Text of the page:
University tuition fees in Northern Ireland are set to rise to £5,750 following a government U-turn.
As previously reported by The Journal, employment and learning minister Danny Kennedy suggested last month that Northern Ireland could not afford to peg tuition fees at current rates. This was despite last year’s government report, overseen by chairman of the Institute of Directors Joanne Stuart, which recommended freezing tuition fees.
Ms Stuart has updated her report following Mr Kennedy’s comments, proposing that fees should be raised to £5,750 for an undergraduate degree from September 2012. Students from outside Northern Ireland would be required to pay the full £9,000 proposed by Westminster.
As fees are currently capped at £3,290, this represents a rise of 75 per cent for Northern Irish students and almost 300 per cent for students from other parts of the UK. Ms Stuart warned that freezing fees at current levels would leave the Northern Irish higher education sector with a shortfall of over £40 million a year.
Speaking to The Journal, Ciarnan Helferty, president of NUS in Northern Ireland, said: "There is no ambiguity on the issue of a potential fee rise in Northern Ireland... The Minister [Mr Kennedy] can remain on the wrong side of public opinion if he wishes - but if he does I doubt he will remain a Minister very much longer."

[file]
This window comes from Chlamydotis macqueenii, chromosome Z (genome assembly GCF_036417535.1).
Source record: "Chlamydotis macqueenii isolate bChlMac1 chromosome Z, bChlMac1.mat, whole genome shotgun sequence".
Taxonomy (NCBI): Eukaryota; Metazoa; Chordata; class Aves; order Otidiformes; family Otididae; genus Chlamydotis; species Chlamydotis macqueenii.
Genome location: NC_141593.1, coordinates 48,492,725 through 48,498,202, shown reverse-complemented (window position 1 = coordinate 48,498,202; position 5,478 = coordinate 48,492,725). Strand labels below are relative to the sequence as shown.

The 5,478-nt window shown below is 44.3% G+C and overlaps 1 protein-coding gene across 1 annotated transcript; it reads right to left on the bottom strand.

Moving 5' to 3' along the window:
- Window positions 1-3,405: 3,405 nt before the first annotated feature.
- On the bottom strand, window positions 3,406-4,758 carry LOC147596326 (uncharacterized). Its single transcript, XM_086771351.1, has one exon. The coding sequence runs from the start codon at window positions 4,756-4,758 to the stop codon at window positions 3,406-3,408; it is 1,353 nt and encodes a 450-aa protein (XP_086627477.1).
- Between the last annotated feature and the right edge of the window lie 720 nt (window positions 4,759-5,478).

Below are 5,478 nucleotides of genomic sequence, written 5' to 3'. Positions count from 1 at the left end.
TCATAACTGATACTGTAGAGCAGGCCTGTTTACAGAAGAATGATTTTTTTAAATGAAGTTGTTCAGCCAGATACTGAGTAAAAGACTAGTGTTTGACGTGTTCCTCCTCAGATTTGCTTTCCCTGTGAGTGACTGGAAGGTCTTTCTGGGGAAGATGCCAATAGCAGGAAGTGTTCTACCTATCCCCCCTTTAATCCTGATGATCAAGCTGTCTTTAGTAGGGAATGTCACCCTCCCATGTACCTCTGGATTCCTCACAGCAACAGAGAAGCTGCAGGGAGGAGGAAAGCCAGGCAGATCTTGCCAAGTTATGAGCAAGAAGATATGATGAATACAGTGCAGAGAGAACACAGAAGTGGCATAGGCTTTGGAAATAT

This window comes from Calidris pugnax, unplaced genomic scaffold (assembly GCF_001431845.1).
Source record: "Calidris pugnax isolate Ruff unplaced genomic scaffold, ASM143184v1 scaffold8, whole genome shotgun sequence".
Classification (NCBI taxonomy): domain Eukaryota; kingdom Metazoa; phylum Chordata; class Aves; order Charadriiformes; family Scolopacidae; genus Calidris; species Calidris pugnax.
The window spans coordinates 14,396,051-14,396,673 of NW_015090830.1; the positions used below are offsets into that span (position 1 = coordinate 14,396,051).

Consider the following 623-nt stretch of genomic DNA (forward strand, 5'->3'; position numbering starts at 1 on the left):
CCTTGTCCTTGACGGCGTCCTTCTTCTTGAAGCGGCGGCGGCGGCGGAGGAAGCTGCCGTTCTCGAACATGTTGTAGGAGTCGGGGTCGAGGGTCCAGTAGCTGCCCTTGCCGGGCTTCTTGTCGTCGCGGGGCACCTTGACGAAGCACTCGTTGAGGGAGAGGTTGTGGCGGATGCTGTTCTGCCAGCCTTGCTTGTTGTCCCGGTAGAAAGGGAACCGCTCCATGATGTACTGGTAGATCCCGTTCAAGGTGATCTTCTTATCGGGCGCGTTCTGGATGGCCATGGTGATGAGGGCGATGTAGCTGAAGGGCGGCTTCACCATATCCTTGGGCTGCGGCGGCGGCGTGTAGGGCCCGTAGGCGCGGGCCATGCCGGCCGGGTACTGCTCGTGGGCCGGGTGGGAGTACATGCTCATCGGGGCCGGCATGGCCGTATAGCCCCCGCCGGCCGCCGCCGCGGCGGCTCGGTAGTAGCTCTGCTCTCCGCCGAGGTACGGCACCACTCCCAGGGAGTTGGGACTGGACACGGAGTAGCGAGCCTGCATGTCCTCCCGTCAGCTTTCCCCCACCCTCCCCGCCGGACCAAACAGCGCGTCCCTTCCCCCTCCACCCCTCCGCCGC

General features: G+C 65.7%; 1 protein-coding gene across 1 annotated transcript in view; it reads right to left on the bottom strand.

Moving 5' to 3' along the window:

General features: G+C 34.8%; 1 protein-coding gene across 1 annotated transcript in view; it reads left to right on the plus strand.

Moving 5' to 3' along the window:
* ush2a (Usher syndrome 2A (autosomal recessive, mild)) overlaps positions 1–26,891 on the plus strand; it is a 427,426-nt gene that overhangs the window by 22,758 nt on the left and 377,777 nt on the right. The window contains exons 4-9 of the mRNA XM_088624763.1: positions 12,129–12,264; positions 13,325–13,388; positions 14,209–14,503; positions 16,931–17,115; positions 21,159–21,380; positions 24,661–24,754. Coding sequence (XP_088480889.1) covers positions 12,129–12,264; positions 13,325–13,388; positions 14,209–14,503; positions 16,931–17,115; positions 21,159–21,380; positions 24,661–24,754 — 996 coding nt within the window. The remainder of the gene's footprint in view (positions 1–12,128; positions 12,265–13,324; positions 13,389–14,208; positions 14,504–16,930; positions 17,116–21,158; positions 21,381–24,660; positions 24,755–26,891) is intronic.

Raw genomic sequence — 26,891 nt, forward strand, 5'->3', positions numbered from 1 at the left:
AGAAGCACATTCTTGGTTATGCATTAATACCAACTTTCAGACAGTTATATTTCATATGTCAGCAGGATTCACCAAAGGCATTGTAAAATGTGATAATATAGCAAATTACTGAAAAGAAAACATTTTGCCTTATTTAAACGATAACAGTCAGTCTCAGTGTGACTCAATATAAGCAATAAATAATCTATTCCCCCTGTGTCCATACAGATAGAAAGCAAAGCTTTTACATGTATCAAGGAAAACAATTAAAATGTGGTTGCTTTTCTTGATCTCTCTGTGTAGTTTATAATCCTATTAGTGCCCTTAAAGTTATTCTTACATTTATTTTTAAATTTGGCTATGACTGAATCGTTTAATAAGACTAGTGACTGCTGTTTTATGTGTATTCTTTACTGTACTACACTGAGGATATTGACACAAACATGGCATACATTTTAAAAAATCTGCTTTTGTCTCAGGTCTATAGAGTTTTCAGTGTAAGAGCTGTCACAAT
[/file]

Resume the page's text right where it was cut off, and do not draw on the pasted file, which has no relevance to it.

The maximum grant available for students from low-income households would remain at £3,475, which is not enough to cover the cost of tuition.
However, Mr Kennedy stressed the importance of maintaining accessibility for disadvantaged students. Graduates would not need to begin repaying student loans until they were earning a minimum of £21,000.
A spokesperson for the Department of Employment and Learning told The Journal: “The Department for Employment and Learning is committed to finding a solution to the issue of student finance which is affordable to both the public purse as well as to the students, whilst protecting Northern Ireland’s record as having the best higher education participation rates in the UK for those from socially disadvantaged backgrounds and also allowing our universities to secure appropriate investment and maintain the excellence of our Higher Education Institutions.”
A public consultation on the proposals is due to be published next month.